Presidential Task Force Assigned to Investigate the Collapse
While the National Transportation Safety Board had started an investigation immediately following the collapse, the Presidential Task Force on Bridge Safety also investigated the disaster. The task force began a national survey on bridge safety.
Answers to the disaster were not forthcoming from the safety board, however, until April 6, 1971 when a determination of the collapse cause was issued. The report stated, “a cleavage fracture in the lower limb of the eye of eyebar 330 at joint C13N of the north eyebar suspension chain in the Ohio side span. The fracture was caused by the development of a critical-size flaw over the 40-year life of the structure as the result of the joint action of stress corrosion and corrosion fatigue.” This is where the process of shot peening would have come in handy. It is incidents like these that then allow us to think more carefully about what we can do to prevent something like this happening again.
Further laboratory work identified the failure sequence as “a brittle fracture of the lower half of the eye, then a ductile fracture of the upper half,…resulting (in) pulling…the companion eyebar off the pin which had connected it with the fractured eyebar.” It concluded that, “With the north…chain thus broken, the structure’s design made total collapse…inevitable.”
According to the West Virginia Department of Transportation, the Silver Bridge was designed by J.E. Greiner Company and built by Gallia County Ohio River Bridge Company (later West Virginia-Ohio Bridge Company) and its subcontractor, U.S. Steel’s American Bridge Company. A two-lane, 1760-foot-long eyebar suspension bridge with a 700-foot main span 102 feet above the bottom of the Ohio River channel and two 380-foot anchor spans, it was completed in one year.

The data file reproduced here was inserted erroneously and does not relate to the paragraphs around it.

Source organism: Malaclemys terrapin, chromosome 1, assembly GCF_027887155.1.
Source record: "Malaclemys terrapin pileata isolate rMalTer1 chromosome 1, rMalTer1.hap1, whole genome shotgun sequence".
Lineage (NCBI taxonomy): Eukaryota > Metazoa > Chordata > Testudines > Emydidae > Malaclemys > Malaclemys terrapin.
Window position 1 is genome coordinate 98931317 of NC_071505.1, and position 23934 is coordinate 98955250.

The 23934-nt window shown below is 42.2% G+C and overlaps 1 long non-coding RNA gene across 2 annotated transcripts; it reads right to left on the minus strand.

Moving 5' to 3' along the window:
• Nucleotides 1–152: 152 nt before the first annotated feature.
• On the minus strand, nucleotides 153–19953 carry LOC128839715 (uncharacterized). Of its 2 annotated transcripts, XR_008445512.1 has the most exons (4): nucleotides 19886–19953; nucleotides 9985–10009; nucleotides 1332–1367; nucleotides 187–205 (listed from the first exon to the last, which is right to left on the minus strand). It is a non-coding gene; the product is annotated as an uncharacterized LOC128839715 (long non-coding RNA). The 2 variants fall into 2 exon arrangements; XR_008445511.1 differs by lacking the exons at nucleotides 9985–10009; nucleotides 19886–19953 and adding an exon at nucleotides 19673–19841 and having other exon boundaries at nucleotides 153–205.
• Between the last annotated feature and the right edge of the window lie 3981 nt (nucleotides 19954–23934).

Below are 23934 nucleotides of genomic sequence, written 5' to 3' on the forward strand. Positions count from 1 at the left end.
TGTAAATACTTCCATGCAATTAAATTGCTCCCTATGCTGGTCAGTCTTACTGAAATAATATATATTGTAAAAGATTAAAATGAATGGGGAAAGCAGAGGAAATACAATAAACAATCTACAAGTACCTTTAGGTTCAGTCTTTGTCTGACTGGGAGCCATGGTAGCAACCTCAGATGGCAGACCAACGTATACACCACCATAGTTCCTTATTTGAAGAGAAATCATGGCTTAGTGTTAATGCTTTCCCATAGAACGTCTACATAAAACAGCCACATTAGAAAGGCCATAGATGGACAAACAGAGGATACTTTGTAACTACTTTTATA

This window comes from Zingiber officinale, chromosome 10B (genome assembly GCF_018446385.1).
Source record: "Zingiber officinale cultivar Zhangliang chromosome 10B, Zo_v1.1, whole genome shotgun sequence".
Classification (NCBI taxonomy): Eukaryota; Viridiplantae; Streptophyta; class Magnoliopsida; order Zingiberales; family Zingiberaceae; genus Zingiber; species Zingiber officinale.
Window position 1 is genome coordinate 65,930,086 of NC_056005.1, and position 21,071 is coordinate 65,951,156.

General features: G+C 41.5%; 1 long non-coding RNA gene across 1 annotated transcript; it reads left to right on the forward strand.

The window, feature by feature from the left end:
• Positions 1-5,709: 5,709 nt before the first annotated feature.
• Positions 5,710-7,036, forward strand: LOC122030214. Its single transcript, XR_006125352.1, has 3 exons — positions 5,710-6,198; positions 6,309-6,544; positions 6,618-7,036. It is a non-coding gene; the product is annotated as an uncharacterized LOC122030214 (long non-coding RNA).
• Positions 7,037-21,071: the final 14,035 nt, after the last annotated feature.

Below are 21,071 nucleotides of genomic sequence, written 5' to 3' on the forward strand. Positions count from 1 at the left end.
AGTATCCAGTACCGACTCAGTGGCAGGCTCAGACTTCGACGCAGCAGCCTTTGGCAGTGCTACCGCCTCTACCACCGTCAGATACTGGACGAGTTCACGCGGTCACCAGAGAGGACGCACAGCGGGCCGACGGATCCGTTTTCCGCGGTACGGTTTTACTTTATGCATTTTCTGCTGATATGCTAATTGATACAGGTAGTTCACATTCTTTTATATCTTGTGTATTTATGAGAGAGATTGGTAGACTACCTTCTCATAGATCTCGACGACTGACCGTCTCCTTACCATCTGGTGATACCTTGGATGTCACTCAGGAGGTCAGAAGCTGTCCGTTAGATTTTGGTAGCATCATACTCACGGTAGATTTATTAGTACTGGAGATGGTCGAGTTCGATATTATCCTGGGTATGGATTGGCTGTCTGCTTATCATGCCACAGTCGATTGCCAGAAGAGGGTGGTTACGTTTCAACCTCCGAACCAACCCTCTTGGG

Inspections, which had been done by the private owner from 1928 to 1941, were taken over by the State Road Commission. State standards were followed during inspections, which were noted in 1959, 1963 and 1964. Following an inspection in 1965, some $30,000 in recommended repairs were completed. Two more inspections were done in the summer of 1967, with a final visit by the Commission’s area maintenance engineer on December 6.
Among the Safety Board’s recommendations to the US Secretary of Transportation were expanding or beginning research programs aimed at such areas as identifying susceptible bridge construction materials and developing new inspection equipment and safeguards in selecting materials, design and fabrication of future bridges. Its final recommendation was to “explore alternatives” to assure that federal bridge safety standards be applied to all highway bridges (not just the 165,000 on the federal system but the other 398,000 structures ) and “consider proposing a program of federal-aid funding.”